COLUMBUS, Ohio — In the heart of downtown Columbus sits an unassuming building with a centuries-old history. Though the bells still ring at the former Fire Station 16, trucks will no longer be seen rushing out of the old engine house.

“It was built in 1908 and was in service as a fire station until 1982,” said Michael Shimko, the museum's director. “The Central Ohio Fire Museum was started in the 80's by a couple of firefighters who later moved into this space to store their collection.”

The retired fire captain spent 20 years with the public safety program at the Grandview Heights Fire Department.

Now, Shimko spends his days sharing the history of the fire service, showing off old trucks, gear and tools used by crews spanning back to the 1800s. He also takes guests into the museum's safety kitchen and bedrooms, showing them safe ways to escape, prevent and put out fires.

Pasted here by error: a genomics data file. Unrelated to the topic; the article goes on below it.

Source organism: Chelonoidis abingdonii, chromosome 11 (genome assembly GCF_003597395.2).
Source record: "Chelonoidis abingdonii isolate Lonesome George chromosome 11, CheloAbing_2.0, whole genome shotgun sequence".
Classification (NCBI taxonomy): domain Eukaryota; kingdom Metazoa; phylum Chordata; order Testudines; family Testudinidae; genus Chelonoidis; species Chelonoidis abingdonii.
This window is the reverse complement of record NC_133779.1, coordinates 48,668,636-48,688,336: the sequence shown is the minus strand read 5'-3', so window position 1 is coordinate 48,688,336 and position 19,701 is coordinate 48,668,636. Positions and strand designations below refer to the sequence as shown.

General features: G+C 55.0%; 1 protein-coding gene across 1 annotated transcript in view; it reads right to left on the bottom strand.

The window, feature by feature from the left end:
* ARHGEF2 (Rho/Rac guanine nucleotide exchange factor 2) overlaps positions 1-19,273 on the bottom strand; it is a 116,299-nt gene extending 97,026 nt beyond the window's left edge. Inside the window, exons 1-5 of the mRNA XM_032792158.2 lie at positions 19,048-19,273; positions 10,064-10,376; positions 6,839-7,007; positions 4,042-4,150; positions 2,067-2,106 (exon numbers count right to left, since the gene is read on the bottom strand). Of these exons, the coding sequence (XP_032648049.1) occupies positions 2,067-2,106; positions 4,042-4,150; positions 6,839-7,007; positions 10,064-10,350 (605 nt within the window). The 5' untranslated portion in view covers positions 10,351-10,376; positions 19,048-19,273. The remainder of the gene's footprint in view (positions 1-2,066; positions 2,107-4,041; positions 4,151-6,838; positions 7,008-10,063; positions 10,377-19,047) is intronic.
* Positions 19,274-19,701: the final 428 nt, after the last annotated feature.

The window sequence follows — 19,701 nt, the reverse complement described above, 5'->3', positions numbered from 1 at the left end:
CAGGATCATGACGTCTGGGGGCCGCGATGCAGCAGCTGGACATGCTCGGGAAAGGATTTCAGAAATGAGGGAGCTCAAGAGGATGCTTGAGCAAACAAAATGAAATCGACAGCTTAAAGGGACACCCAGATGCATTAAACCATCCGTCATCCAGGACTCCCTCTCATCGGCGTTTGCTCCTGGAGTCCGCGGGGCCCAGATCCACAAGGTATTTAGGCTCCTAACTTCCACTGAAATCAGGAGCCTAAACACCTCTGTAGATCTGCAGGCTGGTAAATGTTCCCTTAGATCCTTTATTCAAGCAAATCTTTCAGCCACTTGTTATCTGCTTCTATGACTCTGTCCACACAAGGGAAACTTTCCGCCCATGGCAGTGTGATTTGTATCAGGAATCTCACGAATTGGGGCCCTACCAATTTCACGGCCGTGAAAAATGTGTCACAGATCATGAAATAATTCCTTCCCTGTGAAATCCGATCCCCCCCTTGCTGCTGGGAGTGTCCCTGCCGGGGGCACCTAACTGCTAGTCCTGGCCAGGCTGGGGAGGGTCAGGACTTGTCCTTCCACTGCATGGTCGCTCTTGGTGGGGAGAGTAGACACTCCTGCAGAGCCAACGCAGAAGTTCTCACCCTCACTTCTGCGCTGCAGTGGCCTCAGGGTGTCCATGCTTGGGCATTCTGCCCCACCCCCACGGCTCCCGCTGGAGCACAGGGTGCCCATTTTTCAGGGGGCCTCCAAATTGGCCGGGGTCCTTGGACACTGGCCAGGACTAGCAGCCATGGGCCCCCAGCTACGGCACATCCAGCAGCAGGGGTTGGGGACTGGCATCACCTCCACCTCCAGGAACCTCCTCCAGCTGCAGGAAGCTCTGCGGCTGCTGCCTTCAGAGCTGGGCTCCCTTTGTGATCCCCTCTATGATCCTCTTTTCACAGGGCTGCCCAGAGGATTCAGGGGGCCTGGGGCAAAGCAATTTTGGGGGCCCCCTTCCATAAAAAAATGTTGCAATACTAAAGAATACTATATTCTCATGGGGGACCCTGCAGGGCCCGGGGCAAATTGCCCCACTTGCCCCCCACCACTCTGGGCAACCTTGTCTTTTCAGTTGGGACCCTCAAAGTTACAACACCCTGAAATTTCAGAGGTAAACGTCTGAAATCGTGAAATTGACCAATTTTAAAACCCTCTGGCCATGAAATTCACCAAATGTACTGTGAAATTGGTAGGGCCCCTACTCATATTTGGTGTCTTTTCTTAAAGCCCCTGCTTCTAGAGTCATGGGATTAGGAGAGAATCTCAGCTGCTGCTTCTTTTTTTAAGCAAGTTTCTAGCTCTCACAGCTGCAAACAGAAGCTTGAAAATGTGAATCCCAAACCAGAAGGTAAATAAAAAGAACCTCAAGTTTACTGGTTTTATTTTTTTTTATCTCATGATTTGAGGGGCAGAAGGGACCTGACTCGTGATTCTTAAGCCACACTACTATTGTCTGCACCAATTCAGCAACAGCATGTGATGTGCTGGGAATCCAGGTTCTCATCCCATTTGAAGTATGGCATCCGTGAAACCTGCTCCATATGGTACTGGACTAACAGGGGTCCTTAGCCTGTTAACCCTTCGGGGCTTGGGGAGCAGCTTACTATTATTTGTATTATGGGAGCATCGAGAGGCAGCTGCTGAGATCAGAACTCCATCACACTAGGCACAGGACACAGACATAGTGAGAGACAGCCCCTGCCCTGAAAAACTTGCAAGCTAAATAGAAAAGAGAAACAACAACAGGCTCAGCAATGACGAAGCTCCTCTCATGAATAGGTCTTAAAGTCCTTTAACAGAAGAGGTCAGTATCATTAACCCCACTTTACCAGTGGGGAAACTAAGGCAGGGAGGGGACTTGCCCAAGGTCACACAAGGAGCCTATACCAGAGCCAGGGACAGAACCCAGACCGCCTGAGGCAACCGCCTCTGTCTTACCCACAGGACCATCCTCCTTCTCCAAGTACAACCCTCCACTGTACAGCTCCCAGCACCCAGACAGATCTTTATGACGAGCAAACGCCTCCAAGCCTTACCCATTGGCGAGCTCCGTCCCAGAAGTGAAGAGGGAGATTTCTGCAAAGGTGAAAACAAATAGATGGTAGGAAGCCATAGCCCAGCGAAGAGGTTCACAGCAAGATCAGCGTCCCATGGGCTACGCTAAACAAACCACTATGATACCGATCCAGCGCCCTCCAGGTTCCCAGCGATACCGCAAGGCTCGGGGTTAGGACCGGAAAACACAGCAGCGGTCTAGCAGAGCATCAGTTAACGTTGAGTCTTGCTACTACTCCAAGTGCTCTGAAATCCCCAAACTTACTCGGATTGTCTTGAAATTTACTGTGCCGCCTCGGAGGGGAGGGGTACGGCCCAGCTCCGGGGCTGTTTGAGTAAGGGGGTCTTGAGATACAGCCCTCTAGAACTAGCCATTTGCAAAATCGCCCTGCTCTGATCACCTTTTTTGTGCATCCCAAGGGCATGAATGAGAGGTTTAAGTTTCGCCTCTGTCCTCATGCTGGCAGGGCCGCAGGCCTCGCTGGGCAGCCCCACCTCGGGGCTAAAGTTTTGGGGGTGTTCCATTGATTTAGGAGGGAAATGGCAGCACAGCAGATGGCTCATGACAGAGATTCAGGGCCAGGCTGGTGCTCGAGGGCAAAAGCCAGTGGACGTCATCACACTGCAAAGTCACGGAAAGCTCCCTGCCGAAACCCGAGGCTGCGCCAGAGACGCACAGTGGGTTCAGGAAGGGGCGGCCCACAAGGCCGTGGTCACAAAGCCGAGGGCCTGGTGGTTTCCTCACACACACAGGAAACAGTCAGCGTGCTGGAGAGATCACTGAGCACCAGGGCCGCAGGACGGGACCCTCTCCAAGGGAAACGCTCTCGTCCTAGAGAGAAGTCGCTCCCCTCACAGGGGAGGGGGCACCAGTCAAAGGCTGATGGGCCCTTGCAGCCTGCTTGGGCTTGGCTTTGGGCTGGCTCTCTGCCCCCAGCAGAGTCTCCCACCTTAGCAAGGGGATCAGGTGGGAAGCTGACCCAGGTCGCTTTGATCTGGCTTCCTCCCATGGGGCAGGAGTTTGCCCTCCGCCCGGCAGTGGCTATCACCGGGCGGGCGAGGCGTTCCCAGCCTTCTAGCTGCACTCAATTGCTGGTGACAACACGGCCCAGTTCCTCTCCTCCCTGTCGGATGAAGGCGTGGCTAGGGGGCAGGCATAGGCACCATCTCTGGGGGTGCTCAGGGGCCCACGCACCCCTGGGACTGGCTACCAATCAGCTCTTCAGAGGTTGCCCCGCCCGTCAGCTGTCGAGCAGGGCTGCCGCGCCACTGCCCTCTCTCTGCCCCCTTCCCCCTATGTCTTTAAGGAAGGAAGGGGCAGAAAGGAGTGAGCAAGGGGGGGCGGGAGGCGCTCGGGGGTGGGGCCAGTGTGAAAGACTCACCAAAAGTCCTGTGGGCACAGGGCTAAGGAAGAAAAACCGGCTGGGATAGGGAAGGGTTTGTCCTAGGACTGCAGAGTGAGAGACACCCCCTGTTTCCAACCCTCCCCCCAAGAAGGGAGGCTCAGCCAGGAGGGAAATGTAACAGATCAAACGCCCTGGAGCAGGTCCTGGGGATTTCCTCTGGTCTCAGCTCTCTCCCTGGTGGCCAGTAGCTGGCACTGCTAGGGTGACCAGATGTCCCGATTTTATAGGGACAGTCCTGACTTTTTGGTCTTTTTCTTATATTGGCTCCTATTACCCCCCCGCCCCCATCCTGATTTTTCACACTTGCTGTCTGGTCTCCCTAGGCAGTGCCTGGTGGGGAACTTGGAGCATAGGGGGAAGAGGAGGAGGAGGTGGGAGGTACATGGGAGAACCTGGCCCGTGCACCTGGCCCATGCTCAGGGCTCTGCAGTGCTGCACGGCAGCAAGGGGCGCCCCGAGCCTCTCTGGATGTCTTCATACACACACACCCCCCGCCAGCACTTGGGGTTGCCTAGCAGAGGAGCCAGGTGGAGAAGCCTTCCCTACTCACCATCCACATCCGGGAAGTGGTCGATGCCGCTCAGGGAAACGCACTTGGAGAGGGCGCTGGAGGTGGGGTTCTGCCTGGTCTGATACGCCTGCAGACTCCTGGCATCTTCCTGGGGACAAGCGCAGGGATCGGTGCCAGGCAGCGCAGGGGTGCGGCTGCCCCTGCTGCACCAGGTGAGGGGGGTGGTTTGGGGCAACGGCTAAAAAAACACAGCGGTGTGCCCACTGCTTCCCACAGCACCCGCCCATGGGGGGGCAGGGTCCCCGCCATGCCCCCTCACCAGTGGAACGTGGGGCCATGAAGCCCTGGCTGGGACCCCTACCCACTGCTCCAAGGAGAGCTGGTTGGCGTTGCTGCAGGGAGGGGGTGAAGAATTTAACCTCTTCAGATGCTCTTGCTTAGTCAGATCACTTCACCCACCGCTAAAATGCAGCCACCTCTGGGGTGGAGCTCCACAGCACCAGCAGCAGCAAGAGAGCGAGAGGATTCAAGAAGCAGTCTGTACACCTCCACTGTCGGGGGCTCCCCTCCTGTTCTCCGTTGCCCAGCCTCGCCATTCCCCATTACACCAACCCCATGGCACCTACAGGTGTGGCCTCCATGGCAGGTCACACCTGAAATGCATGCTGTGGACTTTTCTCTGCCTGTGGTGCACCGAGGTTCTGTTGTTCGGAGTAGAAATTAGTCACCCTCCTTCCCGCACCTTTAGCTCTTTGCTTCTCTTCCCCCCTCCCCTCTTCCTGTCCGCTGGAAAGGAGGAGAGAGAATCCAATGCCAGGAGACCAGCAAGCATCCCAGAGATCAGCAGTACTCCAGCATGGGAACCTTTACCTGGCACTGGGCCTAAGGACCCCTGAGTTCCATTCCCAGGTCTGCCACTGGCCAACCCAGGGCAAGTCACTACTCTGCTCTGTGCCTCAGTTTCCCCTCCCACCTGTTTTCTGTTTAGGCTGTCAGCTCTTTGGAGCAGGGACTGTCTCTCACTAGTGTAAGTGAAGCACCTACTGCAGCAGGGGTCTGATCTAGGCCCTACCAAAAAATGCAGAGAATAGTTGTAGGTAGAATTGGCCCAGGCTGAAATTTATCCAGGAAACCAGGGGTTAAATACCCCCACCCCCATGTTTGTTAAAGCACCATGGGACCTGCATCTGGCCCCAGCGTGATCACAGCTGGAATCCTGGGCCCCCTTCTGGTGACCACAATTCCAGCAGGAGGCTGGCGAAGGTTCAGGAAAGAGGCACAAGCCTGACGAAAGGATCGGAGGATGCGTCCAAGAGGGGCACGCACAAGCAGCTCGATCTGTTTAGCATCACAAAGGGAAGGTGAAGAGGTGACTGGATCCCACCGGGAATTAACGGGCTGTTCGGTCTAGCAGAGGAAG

“A big portion of fighting fires is preventing them,” said Shimko. “And making sure that folks who get involved in a fire can get themselves out safely.”

But perhaps the highlight of the museum is the heart mobile, the first mobile coronary care unit in the United States which ran out of the Ohio State University Hospital.

“It was a part of a study done here in Columbus, Seattle and Los Angeles in 1969,” said Shimko. “What they found is that people who got treatment early did so much better.”

The museum also features a kids’ play area, complete with boots, hats and jackets for junior firefighters to wear while sitting in the front seat of a life-size truck.

The Central Ohio Fire Museum is open Tuesday through Saturday for personal guided tours. The space can also be rented out for private events.